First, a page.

Fingal County Council, in association with the Residential Tenancies Board, is now offering training courses to help deal with the desperate housing crisis in the Dublin region, now virtually out of control.
The courses, however, are not for tenants but for landlords. The two official bodies hope to “support landlords to gain a stronger understanding of their rental rights and responsibilities” and to “equip them with the knowledge of the latest legislative changes” that affect their new or existing tenancies. This includes the crucial agenda item of “how to end a tenancy.”
Anyone who though the Residential Tenancies Board had a duty to defend or to help in any way with the rights of tenants (now a majority of the population of the greater Dublin area) would be sadly disappointed at the statement of the official spokesperson of the board, who gushed: “Landlords play a vital role in providing safe and healthy homes . . . We hope to be able to support landlords in navigating the complex regulatory framework,” such as “guiding them through a local authority inspection.”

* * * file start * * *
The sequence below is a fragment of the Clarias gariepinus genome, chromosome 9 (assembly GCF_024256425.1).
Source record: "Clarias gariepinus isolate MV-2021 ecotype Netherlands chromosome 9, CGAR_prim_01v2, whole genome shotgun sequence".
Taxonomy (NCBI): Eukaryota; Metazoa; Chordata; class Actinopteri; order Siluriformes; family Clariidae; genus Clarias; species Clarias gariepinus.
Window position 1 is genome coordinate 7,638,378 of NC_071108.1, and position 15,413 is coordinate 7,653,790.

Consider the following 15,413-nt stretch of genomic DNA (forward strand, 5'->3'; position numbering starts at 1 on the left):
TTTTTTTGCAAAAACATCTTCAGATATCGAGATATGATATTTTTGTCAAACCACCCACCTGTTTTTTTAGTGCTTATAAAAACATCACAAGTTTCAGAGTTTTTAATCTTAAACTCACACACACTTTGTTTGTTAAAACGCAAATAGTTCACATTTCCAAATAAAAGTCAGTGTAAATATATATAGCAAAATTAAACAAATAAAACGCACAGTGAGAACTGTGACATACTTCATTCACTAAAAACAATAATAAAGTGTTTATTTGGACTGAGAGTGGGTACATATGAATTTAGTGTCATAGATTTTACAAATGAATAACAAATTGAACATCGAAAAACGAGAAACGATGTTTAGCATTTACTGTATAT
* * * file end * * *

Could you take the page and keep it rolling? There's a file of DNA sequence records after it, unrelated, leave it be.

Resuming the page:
Equally gushing was the spokesperson for Fingal County Council, who sang the praises of “the invaluable role landlords have in providing homes for tenants in private rented accommodation . . .”
Forget your prejudice against landlords and the common belief that their object is to make money out of other people’s misery: they are apparently providing a crucial public service, and one that those who are actually responsible for public services—the state and its various agencies—recoil from in horror.
The whole thing is very indicative, and particularly worrying, considering that we already have fewer rights for tenants than any other country in Europe.
It will be interesting to see whether a guide for tenants will now be dropping through letterboxes in Fingal.